David Stainton

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David Stainton
Born David Stainton
Occupation Studio executive

David Stainton is an American film and television executive. He is most noted for his tenure as president of Walt Disney Feature Animation from 2003 to 2006,[1][2] a period during which the studio converted from a traditional animation studio to a computer animation production company. The films Chicken Little (2005) and Meet the Robinsons (2007) were produced during Stainton's tenure at the studio.

Career[edit]

Stainton was hired in 1989 by Walt Disney Pictures and Television as a manager of special projects. He transferred to Walt Disney Feature Animation in 1991 as vice president of creative affairs. He was promoted to senior vice president of creative affairs and given supervision of Walt Disney Feature Animation France in January 1998. Returning to Burbank in January 2000, he was moved to Walt Disney Television Animation as executive vice president. In February 2002, Stainton was promoted to president.[3]

In January 2003, he moved back to Walt Disney Feature Animation as president taking Disney MovieToons with him.[1][2] In January 2006, he was replaced by Pixar Animation Studios co-founder Edwin Catmull, when Disney acquired Pixar. It also made Catmull and Pixar's chief creative officer, John Lasseter, heads of both studios.[4]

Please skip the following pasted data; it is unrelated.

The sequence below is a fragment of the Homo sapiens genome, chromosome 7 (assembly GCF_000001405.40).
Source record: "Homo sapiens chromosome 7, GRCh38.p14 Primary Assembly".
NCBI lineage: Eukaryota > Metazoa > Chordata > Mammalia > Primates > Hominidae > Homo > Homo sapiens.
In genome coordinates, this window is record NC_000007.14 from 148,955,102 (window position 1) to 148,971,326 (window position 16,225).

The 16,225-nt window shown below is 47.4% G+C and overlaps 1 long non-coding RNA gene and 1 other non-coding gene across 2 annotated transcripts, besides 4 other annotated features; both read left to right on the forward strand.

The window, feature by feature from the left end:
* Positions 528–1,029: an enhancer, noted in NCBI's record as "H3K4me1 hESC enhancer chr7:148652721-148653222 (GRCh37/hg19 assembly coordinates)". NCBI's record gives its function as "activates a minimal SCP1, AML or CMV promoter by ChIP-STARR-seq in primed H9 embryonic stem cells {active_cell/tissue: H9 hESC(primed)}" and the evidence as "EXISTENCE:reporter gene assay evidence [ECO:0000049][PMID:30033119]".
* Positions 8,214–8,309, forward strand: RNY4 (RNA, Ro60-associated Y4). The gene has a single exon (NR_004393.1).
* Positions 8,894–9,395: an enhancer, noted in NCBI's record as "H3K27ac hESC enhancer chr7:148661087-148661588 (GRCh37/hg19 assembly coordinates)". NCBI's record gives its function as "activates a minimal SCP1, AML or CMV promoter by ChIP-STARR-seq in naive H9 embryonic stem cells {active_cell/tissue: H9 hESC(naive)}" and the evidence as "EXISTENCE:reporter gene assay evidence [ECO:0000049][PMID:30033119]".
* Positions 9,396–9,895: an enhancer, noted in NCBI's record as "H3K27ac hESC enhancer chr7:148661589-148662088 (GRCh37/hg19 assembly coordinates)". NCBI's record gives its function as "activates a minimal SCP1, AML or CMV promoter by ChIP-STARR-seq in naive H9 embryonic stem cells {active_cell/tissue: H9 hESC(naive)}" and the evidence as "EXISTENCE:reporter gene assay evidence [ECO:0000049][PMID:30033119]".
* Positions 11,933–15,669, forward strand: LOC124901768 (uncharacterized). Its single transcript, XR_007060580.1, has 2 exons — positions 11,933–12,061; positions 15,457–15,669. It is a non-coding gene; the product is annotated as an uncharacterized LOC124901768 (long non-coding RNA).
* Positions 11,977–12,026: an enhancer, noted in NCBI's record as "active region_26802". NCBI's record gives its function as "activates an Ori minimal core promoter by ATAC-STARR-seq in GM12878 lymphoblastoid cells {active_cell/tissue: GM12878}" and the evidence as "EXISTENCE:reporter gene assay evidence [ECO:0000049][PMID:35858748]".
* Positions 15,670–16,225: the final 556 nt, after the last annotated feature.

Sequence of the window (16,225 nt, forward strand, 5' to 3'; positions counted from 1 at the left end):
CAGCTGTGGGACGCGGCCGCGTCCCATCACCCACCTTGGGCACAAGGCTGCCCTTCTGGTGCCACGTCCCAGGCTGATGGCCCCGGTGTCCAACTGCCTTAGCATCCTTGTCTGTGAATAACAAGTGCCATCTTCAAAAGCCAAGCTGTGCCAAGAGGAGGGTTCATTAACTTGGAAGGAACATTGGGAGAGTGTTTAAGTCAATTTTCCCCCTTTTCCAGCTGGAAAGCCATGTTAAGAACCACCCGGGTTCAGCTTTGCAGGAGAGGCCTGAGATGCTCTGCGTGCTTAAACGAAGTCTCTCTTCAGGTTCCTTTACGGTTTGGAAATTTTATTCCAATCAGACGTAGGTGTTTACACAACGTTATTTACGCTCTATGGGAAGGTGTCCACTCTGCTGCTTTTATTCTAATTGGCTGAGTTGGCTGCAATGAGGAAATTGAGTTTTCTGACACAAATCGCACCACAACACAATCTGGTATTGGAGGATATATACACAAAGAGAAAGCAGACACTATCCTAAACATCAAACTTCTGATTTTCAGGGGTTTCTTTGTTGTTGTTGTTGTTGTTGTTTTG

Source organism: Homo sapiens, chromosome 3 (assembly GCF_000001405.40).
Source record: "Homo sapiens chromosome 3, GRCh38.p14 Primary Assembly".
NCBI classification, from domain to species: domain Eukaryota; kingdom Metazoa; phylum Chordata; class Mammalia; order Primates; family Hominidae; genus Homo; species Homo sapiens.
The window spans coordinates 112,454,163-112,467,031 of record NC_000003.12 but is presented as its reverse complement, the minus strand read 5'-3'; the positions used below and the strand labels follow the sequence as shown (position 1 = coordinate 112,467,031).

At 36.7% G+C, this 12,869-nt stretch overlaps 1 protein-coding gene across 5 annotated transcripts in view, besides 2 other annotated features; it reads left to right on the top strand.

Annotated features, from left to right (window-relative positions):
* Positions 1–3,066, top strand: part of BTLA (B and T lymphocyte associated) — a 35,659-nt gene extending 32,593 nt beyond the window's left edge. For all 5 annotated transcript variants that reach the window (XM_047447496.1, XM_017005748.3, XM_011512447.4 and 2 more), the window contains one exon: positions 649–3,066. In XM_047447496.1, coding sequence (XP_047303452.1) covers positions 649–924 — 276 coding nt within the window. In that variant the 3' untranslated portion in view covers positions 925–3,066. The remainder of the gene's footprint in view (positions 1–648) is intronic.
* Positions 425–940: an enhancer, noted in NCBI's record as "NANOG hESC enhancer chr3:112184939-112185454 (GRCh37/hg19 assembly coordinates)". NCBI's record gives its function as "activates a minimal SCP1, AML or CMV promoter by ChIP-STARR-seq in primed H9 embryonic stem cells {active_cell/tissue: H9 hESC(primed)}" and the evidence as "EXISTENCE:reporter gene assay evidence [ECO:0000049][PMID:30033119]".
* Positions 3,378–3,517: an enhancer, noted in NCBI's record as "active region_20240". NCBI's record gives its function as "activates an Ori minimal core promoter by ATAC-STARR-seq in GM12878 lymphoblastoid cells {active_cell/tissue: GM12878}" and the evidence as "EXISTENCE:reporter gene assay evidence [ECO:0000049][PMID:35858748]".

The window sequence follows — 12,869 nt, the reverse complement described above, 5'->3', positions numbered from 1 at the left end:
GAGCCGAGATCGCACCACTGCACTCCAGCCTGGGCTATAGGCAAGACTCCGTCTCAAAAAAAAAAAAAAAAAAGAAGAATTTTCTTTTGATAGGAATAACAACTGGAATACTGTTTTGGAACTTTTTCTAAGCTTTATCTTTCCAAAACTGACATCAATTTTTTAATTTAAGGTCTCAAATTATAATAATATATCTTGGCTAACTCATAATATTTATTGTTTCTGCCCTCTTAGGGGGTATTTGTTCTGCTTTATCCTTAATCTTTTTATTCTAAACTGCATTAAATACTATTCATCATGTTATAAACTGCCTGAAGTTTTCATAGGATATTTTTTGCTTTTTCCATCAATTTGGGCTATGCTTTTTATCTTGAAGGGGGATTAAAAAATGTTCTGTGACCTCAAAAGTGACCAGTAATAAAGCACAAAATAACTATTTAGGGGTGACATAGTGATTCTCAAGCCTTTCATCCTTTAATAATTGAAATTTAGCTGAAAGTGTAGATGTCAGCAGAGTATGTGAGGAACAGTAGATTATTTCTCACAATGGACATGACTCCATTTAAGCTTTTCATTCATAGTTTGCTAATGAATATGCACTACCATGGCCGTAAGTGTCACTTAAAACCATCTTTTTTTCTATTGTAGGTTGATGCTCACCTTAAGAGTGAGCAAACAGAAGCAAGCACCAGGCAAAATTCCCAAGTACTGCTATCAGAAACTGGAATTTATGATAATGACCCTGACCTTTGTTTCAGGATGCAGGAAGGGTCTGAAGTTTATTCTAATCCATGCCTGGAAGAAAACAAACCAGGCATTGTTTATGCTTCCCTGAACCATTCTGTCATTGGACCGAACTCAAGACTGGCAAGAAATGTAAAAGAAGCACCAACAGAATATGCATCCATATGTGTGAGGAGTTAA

After leaving Disney, he found Henry's World Media, a family entertainment production company in 2007. Stainton was hired by Paramount as president of Paramount Animation in October 2011 only to resign for personal reason in February 2012.[5]

References[edit]

  1. ^ a b Godfrey, Leigh (January 3, 2003). "David Stainton Named President, Disney Feature Animation". AWN News. Retrieved 27 February 2013. 
  2. ^ a b Baisley, Sarah (June 16, 2003). "DisneyToon Studios Builds Slate Under New Name and Homes for Needy". Animation World Network. Retrieved 26 February 2013. 
  3. ^ Godfrey, Leigh (February 27, 2002). "David Stainton Promoted To President, Walt Disney Television Animation". Animation World Network. Retrieved March 10, 2015. 
  4. ^ "Disney buying Pixar for $7.4 billion". NBC News. AP. January 1, 2006. Retrieved February 28, 2013. 
  5. ^ Carlson, Daniel; Miller, Erin (February 22, 2012). "David Stainton Resigns from Paramount". The Hollywood Reporter. Retrieved March 10, 2015. 

External links[edit]